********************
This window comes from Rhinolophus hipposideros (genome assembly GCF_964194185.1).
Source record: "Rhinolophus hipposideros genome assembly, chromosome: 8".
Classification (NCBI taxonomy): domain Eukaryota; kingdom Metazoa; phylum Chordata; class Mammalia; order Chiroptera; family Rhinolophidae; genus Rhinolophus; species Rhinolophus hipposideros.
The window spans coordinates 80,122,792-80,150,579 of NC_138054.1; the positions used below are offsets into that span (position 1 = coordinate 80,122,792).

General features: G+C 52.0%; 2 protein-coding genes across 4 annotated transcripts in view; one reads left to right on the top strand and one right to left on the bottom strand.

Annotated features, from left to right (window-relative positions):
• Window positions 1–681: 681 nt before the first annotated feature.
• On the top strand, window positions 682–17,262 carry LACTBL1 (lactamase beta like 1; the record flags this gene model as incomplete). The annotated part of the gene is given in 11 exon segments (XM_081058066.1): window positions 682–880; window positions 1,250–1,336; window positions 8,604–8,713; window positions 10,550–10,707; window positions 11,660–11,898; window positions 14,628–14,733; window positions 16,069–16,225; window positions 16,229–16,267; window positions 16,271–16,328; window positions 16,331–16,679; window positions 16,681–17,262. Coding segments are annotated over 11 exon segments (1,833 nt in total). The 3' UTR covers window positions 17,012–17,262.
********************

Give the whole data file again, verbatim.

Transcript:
This window comes from Rhinolophus hipposideros (genome assembly GCF_964194185.1).
Source record: "Rhinolophus hipposideros genome assembly, chromosome: 8".
Classification (NCBI taxonomy): domain Eukaryota; kingdom Metazoa; phylum Chordata; class Mammalia; order Chiroptera; family Rhinolophidae; genus Rhinolophus; species Rhinolophus hipposideros.
The window spans coordinates 80,122,792-80,150,579 of NC_138054.1; the positions used below are offsets into that span (position 1 = coordinate 80,122,792).

General features: G+C 52.0%; 2 protein-coding genes across 4 annotated transcripts in view; one reads left to right on the top strand and one right to left on the bottom strand.

Annotated features, from left to right (window-relative positions):
• Window positions 1–681: 681 nt before the first annotated feature.
• On the top strand, window positions 682–17,262 carry LACTBL1 (lactamase beta like 1; the record flags this gene model as incomplete). The annotated part of the gene is given in 11 exon segments (XM_081058066.1): window positions 682–880; window positions 1,250–1,336; window positions 8,604–8,713; window positions 10,550–10,707; window positions 11,660–11,898; window positions 14,628–14,733; window positions 16,069–16,225; window positions 16,229–16,267; window positions 16,271–16,328; window positions 16,331–16,679; window positions 16,681–17,262. Coding segments are annotated over 11 exon segments (1,833 nt in total). The 3' UTR covers window positions 17,012–17,262.